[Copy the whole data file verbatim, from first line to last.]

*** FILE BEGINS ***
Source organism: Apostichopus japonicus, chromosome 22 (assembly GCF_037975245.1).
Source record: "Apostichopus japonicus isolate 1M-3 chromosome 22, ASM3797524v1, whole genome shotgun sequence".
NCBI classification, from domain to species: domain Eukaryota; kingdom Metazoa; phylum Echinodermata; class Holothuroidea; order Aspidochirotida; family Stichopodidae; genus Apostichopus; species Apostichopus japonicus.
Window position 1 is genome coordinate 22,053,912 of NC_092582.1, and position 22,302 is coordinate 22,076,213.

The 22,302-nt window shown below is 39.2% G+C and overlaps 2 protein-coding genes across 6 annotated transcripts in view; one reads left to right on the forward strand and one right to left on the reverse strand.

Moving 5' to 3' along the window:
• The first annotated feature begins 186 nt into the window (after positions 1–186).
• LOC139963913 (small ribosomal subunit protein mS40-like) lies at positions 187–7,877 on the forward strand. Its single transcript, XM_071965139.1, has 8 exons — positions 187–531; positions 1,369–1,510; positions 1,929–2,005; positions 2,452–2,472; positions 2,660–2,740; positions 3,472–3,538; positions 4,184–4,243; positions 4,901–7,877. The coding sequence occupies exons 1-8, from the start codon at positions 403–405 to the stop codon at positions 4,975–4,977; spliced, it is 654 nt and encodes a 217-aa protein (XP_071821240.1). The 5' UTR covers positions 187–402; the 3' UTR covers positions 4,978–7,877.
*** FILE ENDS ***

Source organism: Apostichopus japonicus, chromosome 22 (assembly GCF_037975245.1).
Source record: "Apostichopus japonicus isolate 1M-3 chromosome 22, ASM3797524v1, whole genome shotgun sequence".
NCBI classification, from domain to species: domain Eukaryota; kingdom Metazoa; phylum Echinodermata; class Holothuroidea; order Aspidochirotida; family Stichopodidae; genus Apostichopus; species Apostichopus japonicus.
Window position 1 is genome coordinate 22,053,912 of NC_092582.1, and position 22,302 is coordinate 22,076,213.

The 22,302-nt window shown below is 39.2% G+C and overlaps 2 protein-coding genes across 6 annotated transcripts in view; one reads left to right on the forward strand and one right to left on the reverse strand.

Moving 5' to 3' along the window:
• The first annotated feature begins 186 nt into the window (after positions 1–186).
• LOC139963913 (small ribosomal subunit protein mS40-like) lies at positions 187–7,877 on the forward strand. Its single transcript, XM_071965139.1, has 8 exons — positions 187–531; positions 1,369–1,510; positions 1,929–2,005; positions 2,452–2,472; positions 2,660–2,740; positions 3,472–3,538; positions 4,184–4,243; positions 4,901–7,877. The coding sequence occupies exons 1-8, from the start codon at positions 403–405 to the stop codon at positions 4,975–4,977; spliced, it is 654 nt and encodes a 217-aa protein (XP_071821240.1). The 5' UTR covers positions 187–402; the 3' UTR covers positions 4,978–7,877.